CYLINDRO-CONOIDAL BULLET: a hollow base bullet that is shaped in a way that when fired, the bullet expands and seals the bore. It was invented by Captain John Norton of the British 34th Regiment in 1832, after he examined blow pipe arrows used by natives in India and found their base was formed of elastic locus pith, which by its expansion against the inner surface of the blow pipe prevented the escape of air past it.

DAMASCUS BARREL or DAMASCUS TWIST: an obsolete method of manufacturing a firearm barrel made by twisting strips of metal around a mandrel and forge welding it into shape. 
DECOCKER: Most traditional double-action semiautomatic pistols are designed to be carried with the hammer down [uncocked] on a chambered round, with or without a manual safety engaged. A decocker or manual decocking lever allows the hammer to be dropped on a live cartridge without risk of discharging it, usually by blocking the hammer or retracting or covering the firing pin before releasing the sear. It eliminates the need to pull the trigger or to control the fall of the hammer. Some systems are three-way, like Heckler & Koch pistols. The Walther PP and Beretta 92 use a two-way system, where engaging the safety also decocks the firearm.
DERRINGER: A type of  firearm usually designed with two barrels, side-by-side or over-under, with a single frame.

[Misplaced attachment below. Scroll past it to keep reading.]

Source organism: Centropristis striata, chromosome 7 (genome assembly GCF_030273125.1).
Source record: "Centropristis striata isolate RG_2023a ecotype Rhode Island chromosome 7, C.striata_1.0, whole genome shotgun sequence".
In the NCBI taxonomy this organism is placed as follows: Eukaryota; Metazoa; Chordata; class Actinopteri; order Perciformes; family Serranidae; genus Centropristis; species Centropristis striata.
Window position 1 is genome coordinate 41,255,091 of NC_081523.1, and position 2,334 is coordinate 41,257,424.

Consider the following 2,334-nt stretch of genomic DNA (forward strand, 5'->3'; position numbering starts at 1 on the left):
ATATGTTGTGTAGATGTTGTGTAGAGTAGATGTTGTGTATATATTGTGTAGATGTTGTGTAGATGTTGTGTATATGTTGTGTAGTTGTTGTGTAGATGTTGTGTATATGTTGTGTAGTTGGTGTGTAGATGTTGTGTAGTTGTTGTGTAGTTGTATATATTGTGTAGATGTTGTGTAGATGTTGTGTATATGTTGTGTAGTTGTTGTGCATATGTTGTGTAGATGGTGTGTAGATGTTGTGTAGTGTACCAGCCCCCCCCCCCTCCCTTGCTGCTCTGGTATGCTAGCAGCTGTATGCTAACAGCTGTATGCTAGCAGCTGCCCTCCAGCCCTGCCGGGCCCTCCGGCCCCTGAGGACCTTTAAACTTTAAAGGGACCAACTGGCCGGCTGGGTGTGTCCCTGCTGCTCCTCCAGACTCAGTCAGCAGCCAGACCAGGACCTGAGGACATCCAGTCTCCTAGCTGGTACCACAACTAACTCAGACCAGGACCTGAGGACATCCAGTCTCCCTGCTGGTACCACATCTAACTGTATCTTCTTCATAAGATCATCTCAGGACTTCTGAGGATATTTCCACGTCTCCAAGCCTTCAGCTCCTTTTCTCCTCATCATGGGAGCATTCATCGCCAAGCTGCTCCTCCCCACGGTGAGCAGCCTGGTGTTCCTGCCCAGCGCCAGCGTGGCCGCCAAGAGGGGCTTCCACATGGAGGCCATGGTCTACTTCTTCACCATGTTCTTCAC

DIRECT IMPINGEMENT: a type of gas operation for a firearm that directs gas from a fired cartridge directly to the bolt carrier or slide assembly to cycle the action.
DOGLOCK: The lock that preceded the “true” flintlock rifles and pistols in the 17th century. It was commonly used in Europe in the 1600s. It was popular with British and Dutch military. A doglock carbine was the principle weapon of the harquebusier, the type most often used by the cavalry of armies of the Thirty Years War and the English Civil War eras.
DOUBLE-ACTION: In semiautomatics, the double-action trigger mechanism is identical to the double-action revolver; however, the firing mechanism automatically cocks the hammer or striker after the gun is fired. This mechanism will cock and release the hammer when the hammer is in the down position, but on the next shot, the trigger will function as a single action. The Beretta Model 92 is a good example of a Double-Action/Single-Action combination semiautomatic pistol. On many pistols, including the Beretta, there is the option to cock the hammer before firing the first shot. This removes the heavy pull of the double-action. Often there is a decocker to return the pistol to double-action. Double-action revolvers can be fired in either mode by pulling the trigger or manually by cocking the hammer [single-action]. For example, the Colt Python does not have to be fired in double-action mode.